Monday marks what would be the 98th birthday of civil rights activist Fred Toyosaburo Korematsu, whose portrait is featured in the Google Doodle of the day.
Mr. Korematsu, a native of Oakland, Calif., was known for his opposition to Japanese-American internment camps in the United States during World War II. Instead of voluntarily relocating to an internment camp in 1942, when Executive Order 9066 was signed by President Franklin Delano Roosevelt, Korematsu went into hiding and was consequently arrested.
After Korematsu's conviction was upheld in the US Supreme Court case Korematsu v. United States, he and his family were sent to live in a Utah relocation camp until the end of the war in 1945. In 1983, his conviction was overturned, and in 1998, he received the Presidential Medal of Freedom, the nation’s highest civilian honor, from President Clinton.
President Ford formally ended Executive Order 9066 in 1976 and apologized for the internment, stating: "We now know what we should have known then – not only was that evacuation wrong but Japanese-Americans were and are loyal Americans."
But the kind of fear that gave rise to the creation of internment camps is not so easily ended, as Curtis Sitomer wrote for The Christian Science Monitor in 1983, before Korematsu's conviction was overturned. More than 30 years later, his words still feel relevant, particularly as some have drawn comparisons between World War II-era fear of Japanese Americans and the current debate over Muslim immigration amid concerns about terrorism:
Regardless of the court's final ruling, there's the unfinished business of combating racism in America. Its ugly head popped up 40 years ago in the flurry over Japanese-Americans. Since then it has shown itself repeatedly - during the Iranian hostage crisis, for instance, when some observers suggested that Iranian-Americans be taken into custody in retribution for the acts against Americans in Iran, and today in disputes regarding the rights of blacks and Mexican-Americans.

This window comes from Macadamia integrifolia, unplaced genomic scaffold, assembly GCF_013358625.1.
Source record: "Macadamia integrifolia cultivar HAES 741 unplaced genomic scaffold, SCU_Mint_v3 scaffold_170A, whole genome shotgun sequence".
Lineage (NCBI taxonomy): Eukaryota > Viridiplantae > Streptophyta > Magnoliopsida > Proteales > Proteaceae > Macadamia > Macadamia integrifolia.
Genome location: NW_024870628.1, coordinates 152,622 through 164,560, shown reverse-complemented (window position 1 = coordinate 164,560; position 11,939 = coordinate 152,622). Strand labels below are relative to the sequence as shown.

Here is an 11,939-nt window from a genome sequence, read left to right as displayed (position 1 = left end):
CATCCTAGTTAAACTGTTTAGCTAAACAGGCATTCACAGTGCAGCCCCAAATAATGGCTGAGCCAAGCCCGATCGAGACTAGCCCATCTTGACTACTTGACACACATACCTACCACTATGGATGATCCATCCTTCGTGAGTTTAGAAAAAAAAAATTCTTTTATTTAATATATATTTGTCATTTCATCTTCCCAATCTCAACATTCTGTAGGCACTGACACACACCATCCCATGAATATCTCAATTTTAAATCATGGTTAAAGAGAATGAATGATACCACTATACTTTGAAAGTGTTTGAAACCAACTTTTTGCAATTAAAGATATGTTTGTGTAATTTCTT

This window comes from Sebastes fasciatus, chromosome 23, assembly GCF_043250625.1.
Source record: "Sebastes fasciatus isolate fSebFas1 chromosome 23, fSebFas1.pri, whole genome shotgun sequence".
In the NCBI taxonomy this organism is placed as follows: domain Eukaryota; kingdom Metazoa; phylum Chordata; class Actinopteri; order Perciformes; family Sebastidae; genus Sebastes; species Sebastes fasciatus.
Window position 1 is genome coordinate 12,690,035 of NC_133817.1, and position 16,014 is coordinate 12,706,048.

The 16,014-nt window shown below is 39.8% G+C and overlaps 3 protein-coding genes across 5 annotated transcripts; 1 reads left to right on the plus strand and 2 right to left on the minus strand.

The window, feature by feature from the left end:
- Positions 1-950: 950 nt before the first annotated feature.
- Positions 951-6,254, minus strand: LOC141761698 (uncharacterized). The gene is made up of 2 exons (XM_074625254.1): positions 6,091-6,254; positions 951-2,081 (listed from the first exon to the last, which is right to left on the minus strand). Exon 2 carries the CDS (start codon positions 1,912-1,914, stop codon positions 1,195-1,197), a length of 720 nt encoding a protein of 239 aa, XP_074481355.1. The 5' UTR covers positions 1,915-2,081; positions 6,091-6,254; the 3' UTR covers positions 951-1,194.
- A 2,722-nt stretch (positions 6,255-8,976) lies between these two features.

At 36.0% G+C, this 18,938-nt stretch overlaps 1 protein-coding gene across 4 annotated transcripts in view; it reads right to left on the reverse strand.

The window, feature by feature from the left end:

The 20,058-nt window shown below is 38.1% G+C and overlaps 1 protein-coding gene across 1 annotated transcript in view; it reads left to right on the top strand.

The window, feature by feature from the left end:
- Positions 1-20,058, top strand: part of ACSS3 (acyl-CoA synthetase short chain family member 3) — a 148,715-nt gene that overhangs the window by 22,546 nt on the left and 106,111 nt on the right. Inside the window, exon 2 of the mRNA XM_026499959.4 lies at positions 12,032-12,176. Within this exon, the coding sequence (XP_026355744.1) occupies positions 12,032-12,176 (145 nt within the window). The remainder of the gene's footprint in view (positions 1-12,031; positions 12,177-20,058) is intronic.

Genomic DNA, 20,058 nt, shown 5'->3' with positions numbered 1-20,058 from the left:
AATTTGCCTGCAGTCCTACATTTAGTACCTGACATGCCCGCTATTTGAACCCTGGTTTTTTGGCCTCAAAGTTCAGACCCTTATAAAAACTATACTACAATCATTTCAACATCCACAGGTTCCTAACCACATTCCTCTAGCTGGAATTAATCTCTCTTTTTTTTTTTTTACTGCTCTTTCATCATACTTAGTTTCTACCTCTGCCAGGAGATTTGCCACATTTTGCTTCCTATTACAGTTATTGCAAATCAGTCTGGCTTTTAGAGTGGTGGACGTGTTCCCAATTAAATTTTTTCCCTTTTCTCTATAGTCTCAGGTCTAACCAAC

Arguments of the 1940s sound uncannily current: you can't tell a Japanese-American from a Japanese national; in a crisis, they're sure to be loyal to their ethnic roots; surely some Japanese-Americans are part of spy networks transmitting US security data to Tokyo...
Could these events recur today? Unfortunately, yes. People who look ''different'' are still potential targets. It's just too easy - on the flimsiest of evidence - to stereotype groups or identify individuals with political movements and regimes.
Concerns about potential discriminatory treatment of Muslims in America under the Trump administration mounted throughout the president's campaign, as he and members of his team called for measures including a ban on all Muslims entering the country and a national registry for immigrants from countries containing active terrorist groups. Last week, an executive order signed by President Trump temporarily banned all citizens of seven majority-Muslim countries from entering the US, sparking a wave of protests.
While Mr. Trump has denied advocating for a religion-based registry, prominent Trump supporter Carl Higbie came under fire in November after citing World War II-era Japanese-American internment camps as a "precedent" for an immigrant registry, telling Fox News anchor Megyn Kelly: "We’ve done it based on race, we’ve done it based on religion, we’ve done it based on region. We've done it with Iran back – back a while ago. We did it during World War II with Japanese."
When pressed by Ms. Kelly, Mr. Higbie said he was not advocating for a return to internment camps, but that "we need to protect America first."
In December 2015, then-presidential candidate Trump told Time that he did not know whether he would have supported the internment of Japanese Americans in the 1940s.
"I would have had to be there at the time to tell you, to give you a proper answer," he said. "I certainly hate the concept of it. But I would have had to be there at the time to give you a proper answer."